Filed under: BK All Day,Features,Interviews,Steady Bootleggin'
Written by: Robbie Ettelson
This one was a surprise. Thanks to some bizarre Puma/Yo! MTV Raps cross promotion, I recently got to kick it with the one and only BDK for a local magazine. As you might expect, he’s not trying to talk about the etchings in the run-out grooves of his singles, but I managed to get a few quality quotes from him regarding some of the lyrical ass-whuppings he’s handed-out over the years, and it goes without saying that I had ti bring-up G Rap. Don’t count on seeing me sporting the Doug E. Fresh Puma Suedes anytime soon, though.
Robbie:What’s your best memory of the Yo! MTV Raps show?
Big Daddy Kane: Seein’ all the hip-hop videos on MTV, finally. It was really a selected few, and now you’re seeing a lotta artists getting exposure on MTV. I used to just dig seeing that.
Do you think that it left a gap when MTV canceled it?
Nah. BET had Rap City, and Video Jukebox had a show also, where you could order what videos you wanted.
A lot of magazines used to complain that you were catering too much to the ladies in your music in the nineties, but guys like Ja Rule made a career out doing of that.
I remember a certain point when they started complaining about Ja Rule – that his music is getting too soft, it’s only for the girls. They were saying that about Puff. To me, I think it’d be the type of situation where if you have a famous recording artist and he’s successful, there’s always gonna be jealousy and haters. Especially if it’s the type of situation where it’s looks like he might possibly be getting more pussy than you!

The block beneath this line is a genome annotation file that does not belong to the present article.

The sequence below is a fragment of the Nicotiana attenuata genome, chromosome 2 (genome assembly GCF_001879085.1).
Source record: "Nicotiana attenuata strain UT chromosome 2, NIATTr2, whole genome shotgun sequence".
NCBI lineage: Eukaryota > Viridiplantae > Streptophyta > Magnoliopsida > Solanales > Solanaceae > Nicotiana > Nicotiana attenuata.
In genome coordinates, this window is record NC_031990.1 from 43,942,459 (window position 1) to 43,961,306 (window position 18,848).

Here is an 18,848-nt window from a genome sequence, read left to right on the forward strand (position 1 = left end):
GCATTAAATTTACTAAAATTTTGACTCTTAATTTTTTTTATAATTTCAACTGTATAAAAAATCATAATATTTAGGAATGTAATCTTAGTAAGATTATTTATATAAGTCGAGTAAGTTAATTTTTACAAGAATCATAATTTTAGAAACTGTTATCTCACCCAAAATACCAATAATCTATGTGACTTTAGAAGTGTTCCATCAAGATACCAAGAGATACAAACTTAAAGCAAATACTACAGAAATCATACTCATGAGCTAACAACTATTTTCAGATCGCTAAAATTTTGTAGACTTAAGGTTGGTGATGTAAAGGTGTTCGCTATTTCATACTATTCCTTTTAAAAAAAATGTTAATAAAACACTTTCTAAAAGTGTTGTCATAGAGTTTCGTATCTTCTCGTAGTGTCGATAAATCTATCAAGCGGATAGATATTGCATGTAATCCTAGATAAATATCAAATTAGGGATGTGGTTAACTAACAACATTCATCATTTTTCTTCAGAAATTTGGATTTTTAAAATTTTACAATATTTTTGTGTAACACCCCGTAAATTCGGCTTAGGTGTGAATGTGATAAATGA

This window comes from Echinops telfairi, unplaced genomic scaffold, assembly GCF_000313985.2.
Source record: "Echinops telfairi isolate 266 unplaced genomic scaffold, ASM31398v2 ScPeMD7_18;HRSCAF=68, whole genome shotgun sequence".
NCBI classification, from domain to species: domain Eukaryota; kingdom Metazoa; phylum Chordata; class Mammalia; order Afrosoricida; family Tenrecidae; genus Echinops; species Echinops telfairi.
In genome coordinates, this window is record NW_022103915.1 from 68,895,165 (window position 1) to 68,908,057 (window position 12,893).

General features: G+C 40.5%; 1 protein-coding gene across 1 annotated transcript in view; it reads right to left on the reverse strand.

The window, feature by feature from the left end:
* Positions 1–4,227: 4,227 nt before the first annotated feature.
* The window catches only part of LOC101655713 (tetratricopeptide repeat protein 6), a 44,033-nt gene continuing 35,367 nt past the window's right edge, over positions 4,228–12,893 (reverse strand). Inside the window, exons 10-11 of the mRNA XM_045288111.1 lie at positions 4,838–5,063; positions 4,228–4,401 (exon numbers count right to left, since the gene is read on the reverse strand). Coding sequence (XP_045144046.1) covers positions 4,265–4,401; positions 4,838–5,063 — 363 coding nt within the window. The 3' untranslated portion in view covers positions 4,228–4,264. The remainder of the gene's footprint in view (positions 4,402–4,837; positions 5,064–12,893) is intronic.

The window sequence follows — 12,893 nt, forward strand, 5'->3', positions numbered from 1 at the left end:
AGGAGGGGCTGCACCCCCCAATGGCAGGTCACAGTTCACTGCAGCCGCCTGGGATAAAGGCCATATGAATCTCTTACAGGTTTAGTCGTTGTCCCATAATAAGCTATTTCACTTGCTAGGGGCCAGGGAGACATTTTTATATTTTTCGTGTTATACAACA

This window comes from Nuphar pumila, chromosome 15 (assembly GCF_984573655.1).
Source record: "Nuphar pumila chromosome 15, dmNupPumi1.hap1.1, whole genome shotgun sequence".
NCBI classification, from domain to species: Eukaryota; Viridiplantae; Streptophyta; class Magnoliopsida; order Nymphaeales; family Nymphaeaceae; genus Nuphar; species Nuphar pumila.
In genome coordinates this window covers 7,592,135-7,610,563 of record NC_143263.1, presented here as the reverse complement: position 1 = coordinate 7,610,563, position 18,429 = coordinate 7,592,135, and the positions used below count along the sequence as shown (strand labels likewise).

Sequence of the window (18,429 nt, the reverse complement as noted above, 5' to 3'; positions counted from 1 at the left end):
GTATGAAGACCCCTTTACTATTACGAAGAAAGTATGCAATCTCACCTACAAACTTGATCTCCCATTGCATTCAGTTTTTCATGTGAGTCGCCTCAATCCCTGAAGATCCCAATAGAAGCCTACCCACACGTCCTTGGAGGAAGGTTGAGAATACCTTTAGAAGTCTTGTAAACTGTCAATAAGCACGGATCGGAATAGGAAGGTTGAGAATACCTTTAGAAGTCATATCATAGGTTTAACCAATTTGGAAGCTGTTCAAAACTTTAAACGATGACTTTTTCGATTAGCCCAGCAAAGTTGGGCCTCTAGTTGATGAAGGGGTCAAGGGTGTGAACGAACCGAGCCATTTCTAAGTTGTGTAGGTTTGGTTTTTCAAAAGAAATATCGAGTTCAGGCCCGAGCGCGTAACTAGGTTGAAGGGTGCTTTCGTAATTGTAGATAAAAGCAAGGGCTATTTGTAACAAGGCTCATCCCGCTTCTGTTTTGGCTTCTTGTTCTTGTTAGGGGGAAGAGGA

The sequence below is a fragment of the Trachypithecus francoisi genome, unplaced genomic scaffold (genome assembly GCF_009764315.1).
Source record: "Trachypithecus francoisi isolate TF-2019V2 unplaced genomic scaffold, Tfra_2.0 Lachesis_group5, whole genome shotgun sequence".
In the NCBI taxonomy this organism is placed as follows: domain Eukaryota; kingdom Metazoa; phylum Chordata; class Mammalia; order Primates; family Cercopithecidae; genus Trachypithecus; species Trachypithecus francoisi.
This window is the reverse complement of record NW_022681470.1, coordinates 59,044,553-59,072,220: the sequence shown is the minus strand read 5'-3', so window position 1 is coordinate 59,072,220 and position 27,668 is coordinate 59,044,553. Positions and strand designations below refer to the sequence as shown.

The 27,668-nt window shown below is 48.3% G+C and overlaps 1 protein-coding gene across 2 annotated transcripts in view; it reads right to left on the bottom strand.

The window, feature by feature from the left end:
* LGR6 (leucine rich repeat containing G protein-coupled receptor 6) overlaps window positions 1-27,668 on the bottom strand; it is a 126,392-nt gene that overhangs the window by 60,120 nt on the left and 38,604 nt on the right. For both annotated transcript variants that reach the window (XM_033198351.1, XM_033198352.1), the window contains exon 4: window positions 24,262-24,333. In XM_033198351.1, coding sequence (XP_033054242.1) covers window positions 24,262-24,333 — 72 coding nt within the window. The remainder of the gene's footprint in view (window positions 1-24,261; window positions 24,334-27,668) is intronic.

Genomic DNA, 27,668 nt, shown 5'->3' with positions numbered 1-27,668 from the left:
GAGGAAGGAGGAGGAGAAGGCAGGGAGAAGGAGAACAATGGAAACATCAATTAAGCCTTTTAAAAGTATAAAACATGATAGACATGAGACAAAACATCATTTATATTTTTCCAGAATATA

[laughing] Good point. Do you think the popularity of videos has made people lazy with their lyrics?
I don’t think that has to do with the videos, I think that has to do with artists not having love for the music. They’re basically making albums to sell records and to make more money. It’s not because they want to show their fans that “Yo, I’m the nicest MC” or “I’m the hypest MC”. If you’re a party rapper, then you want to show your fans, “I’m the hypest MC! I’ve got the most energy! I can entertain a crowd anywhere!” If you a lyricist, then you want to show them, “Well I’m the nicest MC! Nobody can mess with me with my pen game!” A lot of artists aren’t really into it for that – for the love of hip-hop. They’re into it just to make money off the game.